2. Security: The use of validity proofs gives validiums higher security guarantees than sidechains.

Typically, the downside to validiums is that they are not EVM-compatible, making them only suitable for simple applications like transferring tokens or minting NFTs, due to the considerable overhead of proving EVM instructions in a zero-knowledge proof circuit.

Over the past eighteen months, Polygon Labs has built "the fastest ZK proving system in the industry and launched the only EVM-equivalent zkEVM on mainnet" to overcome this obstacle, meaning that a validium doesn't have to come with this limitation.

Creating an EVM-compatible validium is the best of both worlds; as it is flexible enough to perform all EVM operations and use all existing tools and applications in the EVM world, while also providing greater scalability and security to Polygon PoS; which has a massive community already.

Using zero-knowledge proofs for this process is the cherry on top; by proving the transactions upfront, it means there are no other limitations such as a challenge period that come with other scaling solutions.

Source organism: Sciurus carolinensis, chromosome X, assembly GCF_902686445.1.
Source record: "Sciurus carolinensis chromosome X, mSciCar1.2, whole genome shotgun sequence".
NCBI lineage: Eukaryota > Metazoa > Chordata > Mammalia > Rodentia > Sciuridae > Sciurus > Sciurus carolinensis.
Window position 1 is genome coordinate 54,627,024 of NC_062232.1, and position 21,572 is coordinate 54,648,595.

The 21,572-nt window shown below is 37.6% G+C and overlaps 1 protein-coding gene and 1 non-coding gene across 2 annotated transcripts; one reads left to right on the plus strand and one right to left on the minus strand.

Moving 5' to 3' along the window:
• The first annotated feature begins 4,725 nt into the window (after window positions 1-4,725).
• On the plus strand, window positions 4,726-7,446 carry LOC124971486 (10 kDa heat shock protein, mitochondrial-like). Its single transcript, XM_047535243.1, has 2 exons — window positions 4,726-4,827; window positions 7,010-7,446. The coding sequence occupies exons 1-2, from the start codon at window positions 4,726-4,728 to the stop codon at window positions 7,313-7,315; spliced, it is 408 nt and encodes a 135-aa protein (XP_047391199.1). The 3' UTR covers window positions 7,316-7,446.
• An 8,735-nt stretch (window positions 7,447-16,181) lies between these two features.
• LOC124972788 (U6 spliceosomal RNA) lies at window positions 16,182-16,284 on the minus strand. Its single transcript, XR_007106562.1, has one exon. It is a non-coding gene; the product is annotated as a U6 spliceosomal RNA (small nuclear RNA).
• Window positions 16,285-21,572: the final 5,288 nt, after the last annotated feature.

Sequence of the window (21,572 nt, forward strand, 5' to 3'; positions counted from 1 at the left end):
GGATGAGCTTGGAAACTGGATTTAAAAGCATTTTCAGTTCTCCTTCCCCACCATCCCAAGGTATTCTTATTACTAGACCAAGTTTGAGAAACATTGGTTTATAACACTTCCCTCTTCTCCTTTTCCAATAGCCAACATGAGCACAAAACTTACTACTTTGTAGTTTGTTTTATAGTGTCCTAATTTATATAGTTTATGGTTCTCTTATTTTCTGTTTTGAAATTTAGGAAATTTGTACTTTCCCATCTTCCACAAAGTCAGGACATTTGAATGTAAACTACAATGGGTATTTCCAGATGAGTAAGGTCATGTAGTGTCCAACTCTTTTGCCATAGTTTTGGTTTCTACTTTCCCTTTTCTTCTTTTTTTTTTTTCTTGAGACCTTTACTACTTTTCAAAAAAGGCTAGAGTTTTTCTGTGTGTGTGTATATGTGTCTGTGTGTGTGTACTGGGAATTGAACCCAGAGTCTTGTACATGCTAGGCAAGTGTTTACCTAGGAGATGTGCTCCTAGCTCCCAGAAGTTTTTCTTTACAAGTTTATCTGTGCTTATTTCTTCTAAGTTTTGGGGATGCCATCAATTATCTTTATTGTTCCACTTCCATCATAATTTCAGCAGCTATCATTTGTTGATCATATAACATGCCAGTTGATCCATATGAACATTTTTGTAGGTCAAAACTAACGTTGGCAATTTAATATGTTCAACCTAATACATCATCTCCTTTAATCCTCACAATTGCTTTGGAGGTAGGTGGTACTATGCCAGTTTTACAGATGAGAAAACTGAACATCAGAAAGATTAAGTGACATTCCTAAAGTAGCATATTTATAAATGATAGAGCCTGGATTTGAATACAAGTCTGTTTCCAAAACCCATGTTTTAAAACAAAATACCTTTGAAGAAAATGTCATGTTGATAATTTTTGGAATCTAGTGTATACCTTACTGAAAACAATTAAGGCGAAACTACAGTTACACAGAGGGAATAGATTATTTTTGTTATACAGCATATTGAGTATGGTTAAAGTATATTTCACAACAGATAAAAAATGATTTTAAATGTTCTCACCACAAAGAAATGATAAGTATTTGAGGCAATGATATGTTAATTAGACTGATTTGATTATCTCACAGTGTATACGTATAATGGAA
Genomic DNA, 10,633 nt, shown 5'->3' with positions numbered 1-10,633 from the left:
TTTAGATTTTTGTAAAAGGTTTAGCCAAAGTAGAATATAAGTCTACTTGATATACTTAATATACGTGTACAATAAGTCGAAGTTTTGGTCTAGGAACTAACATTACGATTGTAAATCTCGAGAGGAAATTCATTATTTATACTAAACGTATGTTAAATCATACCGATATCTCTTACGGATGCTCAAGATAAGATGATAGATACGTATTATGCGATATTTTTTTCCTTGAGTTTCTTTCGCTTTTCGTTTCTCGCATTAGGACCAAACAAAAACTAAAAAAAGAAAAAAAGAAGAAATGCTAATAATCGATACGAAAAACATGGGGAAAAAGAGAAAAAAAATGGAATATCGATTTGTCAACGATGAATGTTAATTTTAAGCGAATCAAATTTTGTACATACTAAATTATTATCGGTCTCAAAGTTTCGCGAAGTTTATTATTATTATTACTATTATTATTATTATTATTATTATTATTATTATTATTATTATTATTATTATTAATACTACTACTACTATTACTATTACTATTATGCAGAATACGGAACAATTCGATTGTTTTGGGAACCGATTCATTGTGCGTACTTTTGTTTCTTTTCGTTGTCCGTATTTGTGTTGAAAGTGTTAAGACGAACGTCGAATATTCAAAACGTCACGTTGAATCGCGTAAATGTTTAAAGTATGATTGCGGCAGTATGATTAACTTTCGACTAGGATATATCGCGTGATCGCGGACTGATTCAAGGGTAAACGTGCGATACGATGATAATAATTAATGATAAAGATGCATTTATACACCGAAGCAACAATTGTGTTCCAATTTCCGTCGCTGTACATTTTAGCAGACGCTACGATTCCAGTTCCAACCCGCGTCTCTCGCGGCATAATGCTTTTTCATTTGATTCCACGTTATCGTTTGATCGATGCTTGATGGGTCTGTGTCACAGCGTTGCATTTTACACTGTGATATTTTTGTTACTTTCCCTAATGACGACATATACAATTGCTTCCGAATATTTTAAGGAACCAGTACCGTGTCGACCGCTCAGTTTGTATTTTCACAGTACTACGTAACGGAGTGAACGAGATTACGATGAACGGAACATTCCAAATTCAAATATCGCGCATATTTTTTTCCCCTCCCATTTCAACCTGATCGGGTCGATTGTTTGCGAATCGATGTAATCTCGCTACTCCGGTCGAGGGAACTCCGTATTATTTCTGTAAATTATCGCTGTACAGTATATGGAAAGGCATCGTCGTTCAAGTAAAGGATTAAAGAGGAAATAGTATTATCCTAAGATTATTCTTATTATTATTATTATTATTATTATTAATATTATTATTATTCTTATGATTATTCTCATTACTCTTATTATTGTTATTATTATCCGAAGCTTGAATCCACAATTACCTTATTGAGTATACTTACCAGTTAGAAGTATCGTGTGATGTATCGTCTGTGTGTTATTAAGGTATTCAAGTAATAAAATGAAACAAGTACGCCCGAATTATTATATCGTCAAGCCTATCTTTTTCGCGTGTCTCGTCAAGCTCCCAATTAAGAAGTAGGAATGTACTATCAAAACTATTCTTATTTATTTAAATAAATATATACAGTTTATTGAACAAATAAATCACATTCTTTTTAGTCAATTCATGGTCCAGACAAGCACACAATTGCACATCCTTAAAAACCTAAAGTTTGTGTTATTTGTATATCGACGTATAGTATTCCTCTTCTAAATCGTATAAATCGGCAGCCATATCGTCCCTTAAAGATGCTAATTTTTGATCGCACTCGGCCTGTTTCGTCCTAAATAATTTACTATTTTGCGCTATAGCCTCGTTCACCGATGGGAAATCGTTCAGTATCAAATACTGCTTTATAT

What about Polygon zkEVM?

You might be asking, didn't Polygon just release a zkEVM? What happened to that?

Polygon PoS and Polygon zkEVM currently co-exist as two separate chains, and they will continue to be separate chains moving forward; although Polygon 2.0's future announcements will include improved unity between the two.

The key difference here is that Polygon zkEVM is a zero-knowledge rollup, whereas Polygon PoS will become a zero-knowledge validium.

  • Polygon zkEVM does post transaction data back to Ethereum mainnet. Meaning it will be comparatively less scalable, and more secure, making it suitable for projects such as high-value DeFi applications.
  • Polygon PoS (when upgraded) does not post transaction data back to Ethereum. Meaning it will be comparatively more scalable, and less secure, making it suitable for projects that have high transaction volume and require low transaction fees, e.g. gaming, social, and micro DeFi.

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Wrapping Up

TLDR: the big words are intimidating, but the proposed change to Polygon PoS will provide improvements to both the scalability and security of the chain.

Polygon's zkEVM will coexist, and be more suited to apps that require higher levels of security. Whereas Polygon PoS will be more suited towards apps demanding higher throughput; such as social apps built on Lens Protocol.

It's clear to see the investments Polygon has made in zero-knowledge technology are powering massive innovations throughout its product suite, and I'm excited to see how this technology can be used more broadly.